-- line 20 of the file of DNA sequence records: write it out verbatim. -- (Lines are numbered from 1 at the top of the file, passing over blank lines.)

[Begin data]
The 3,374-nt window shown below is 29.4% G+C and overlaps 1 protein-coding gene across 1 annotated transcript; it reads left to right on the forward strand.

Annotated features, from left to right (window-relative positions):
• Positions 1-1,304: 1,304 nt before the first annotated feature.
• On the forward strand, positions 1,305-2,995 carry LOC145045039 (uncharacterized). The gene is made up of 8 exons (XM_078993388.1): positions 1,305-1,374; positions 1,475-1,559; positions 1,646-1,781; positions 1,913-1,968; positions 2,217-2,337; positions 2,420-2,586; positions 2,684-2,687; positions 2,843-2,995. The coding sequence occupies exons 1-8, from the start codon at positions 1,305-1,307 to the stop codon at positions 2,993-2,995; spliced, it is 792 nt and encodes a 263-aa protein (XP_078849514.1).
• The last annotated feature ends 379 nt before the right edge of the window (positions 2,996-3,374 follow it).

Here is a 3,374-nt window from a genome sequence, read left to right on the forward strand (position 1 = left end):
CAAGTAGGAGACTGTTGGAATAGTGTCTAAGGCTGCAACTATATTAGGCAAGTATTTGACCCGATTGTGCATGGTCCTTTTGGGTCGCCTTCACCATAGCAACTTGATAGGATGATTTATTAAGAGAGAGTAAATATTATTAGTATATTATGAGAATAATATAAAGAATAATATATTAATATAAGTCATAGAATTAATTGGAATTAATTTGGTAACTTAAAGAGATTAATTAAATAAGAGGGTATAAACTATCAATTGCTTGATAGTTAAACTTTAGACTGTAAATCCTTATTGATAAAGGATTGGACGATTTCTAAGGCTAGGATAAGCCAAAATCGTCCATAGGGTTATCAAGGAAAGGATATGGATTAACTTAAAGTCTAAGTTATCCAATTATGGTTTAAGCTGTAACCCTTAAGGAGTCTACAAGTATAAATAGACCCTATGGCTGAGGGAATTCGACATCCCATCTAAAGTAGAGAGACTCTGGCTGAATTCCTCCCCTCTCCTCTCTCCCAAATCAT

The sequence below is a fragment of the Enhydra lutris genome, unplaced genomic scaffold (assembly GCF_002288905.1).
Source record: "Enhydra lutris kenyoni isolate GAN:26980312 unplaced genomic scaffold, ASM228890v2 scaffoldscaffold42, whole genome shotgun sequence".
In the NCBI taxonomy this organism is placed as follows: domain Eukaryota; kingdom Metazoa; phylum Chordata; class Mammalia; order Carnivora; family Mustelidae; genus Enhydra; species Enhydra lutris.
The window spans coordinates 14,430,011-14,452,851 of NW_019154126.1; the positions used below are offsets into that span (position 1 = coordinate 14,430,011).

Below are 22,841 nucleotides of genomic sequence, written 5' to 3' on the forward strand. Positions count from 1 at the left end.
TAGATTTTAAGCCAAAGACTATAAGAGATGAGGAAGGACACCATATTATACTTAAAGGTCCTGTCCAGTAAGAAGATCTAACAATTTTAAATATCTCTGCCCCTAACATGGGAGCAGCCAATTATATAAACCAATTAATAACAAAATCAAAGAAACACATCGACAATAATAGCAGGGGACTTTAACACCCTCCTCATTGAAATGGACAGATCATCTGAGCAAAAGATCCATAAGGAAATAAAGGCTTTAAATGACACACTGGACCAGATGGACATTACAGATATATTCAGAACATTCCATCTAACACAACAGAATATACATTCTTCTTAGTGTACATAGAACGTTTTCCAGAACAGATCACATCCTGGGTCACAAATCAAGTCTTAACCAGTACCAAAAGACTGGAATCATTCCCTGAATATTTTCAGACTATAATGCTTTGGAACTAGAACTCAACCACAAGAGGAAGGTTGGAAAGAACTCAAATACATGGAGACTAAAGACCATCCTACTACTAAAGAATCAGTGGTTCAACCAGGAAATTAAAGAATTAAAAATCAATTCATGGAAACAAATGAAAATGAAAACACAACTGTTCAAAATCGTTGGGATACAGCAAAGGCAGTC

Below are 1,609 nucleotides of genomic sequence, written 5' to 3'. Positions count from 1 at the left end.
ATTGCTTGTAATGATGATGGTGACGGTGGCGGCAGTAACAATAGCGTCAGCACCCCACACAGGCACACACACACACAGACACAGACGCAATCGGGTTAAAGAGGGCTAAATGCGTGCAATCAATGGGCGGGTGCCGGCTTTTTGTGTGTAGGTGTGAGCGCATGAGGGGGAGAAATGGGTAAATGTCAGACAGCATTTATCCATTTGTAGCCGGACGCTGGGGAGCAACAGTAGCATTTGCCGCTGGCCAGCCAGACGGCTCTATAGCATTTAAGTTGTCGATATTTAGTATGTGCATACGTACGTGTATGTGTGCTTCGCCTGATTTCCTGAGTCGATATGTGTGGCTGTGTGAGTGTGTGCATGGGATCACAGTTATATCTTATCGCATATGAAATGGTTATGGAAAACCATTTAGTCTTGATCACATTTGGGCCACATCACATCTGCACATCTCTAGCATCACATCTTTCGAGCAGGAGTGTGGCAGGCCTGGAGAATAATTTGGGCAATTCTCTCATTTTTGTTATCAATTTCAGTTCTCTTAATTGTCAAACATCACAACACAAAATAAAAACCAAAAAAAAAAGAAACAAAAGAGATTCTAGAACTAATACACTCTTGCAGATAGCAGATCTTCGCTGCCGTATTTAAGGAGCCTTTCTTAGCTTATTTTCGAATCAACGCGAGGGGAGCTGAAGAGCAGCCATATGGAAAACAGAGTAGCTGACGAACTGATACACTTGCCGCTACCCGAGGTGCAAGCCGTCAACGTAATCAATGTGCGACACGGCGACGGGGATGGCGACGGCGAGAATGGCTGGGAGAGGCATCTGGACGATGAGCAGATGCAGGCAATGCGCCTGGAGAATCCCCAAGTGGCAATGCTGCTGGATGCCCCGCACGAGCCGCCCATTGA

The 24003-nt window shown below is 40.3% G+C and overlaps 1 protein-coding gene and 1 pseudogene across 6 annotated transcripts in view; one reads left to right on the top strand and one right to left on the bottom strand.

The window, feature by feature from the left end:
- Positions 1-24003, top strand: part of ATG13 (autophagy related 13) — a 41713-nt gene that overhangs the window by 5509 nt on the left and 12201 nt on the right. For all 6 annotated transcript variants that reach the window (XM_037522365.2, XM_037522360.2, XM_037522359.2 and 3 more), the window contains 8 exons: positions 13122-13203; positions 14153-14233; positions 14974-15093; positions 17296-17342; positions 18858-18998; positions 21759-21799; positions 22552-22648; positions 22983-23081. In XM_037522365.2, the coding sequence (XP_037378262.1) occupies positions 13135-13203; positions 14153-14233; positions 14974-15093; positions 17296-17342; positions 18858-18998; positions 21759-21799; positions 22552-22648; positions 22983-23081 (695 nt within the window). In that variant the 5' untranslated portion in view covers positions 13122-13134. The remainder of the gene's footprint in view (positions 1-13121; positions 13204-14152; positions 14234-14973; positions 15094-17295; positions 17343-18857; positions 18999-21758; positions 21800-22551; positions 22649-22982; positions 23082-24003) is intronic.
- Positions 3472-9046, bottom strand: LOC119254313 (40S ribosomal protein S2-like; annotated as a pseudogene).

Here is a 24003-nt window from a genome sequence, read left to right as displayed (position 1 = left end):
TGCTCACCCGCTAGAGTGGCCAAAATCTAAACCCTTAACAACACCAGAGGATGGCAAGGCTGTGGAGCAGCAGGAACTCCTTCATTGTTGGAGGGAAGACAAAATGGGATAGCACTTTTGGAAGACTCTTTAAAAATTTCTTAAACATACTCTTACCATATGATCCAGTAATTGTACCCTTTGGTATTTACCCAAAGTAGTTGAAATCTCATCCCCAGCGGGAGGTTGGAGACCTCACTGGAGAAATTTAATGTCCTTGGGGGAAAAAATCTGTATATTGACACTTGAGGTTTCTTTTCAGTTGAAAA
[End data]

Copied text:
Here is a 24003-nt window from a genome sequence, read left to right as displayed (position 1 = left end):